The Chronicle of Higher Education. August 8, 2013. By Charles Huckabee. British education authorities have granted full university status to an institution owned by the Apollo Group, the corporate parent of the University of Phoenix,BBC News reports. With the move, BPP University College of Professional Studies, which offers undergraduate and postgraduate courses in business and law, now becomes BPP University.
The University and College Union, Britain’s main faculty union, criticized the decision. “We have serious concerns that this move could open the floodgates for more for-profit companies to become universities,” the group’s president, Simon Renton, said. The faculty union has been a leading opponent of for-profit colleges and universities in Britain as the government has become more welcoming of them.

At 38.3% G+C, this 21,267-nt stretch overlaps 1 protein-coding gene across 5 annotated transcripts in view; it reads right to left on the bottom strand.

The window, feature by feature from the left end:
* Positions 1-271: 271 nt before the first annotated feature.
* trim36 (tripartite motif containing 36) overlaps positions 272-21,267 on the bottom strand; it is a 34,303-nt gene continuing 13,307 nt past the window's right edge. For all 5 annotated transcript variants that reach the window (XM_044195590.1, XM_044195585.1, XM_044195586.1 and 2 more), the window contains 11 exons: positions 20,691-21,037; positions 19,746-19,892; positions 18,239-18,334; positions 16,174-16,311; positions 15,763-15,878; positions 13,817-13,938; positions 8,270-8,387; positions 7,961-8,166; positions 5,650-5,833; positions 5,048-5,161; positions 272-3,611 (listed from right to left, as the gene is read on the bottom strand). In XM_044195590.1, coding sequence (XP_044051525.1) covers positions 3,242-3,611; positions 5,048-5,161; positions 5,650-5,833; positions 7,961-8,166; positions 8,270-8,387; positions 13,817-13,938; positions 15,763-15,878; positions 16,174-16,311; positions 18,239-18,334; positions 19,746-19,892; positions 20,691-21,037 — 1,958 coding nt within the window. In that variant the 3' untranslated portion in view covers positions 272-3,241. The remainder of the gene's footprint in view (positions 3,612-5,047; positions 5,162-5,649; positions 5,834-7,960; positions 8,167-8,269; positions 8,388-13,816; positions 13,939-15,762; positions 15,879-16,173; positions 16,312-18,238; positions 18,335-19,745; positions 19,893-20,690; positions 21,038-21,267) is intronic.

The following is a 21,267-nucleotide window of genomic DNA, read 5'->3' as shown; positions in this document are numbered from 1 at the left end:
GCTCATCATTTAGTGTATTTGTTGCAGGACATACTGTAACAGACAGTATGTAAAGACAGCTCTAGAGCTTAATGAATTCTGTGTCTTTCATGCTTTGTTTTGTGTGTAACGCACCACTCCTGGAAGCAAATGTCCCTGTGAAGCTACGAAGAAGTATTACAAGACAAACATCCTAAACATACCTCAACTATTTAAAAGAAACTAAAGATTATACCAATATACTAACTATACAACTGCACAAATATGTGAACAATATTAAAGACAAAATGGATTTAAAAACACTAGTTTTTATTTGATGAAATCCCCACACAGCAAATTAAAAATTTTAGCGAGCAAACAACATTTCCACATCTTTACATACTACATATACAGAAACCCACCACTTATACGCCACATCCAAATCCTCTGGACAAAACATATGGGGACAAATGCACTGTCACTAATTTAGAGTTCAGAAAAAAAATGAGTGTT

BPP University is the second for-profit college to achieve university status in Britain, after the University of Law won similar approval last fall.
Carl Lygo, BPP’s chief executive, said he was “delighted that BPP University becomes the U.K.’s first independent private university dedicated to business and the professions.” He defended the institution’s quality, saying it gives students “what they want and need: practice-facing programs which will equip them for the world of work.”
He added that the institution was “no more expensive than the vast majority of public-sector providers.” BPP now charges annual tuition of about £5,000, or $7,700, according to the BBC. Britain’s public universities can charge up to £9,000 a year.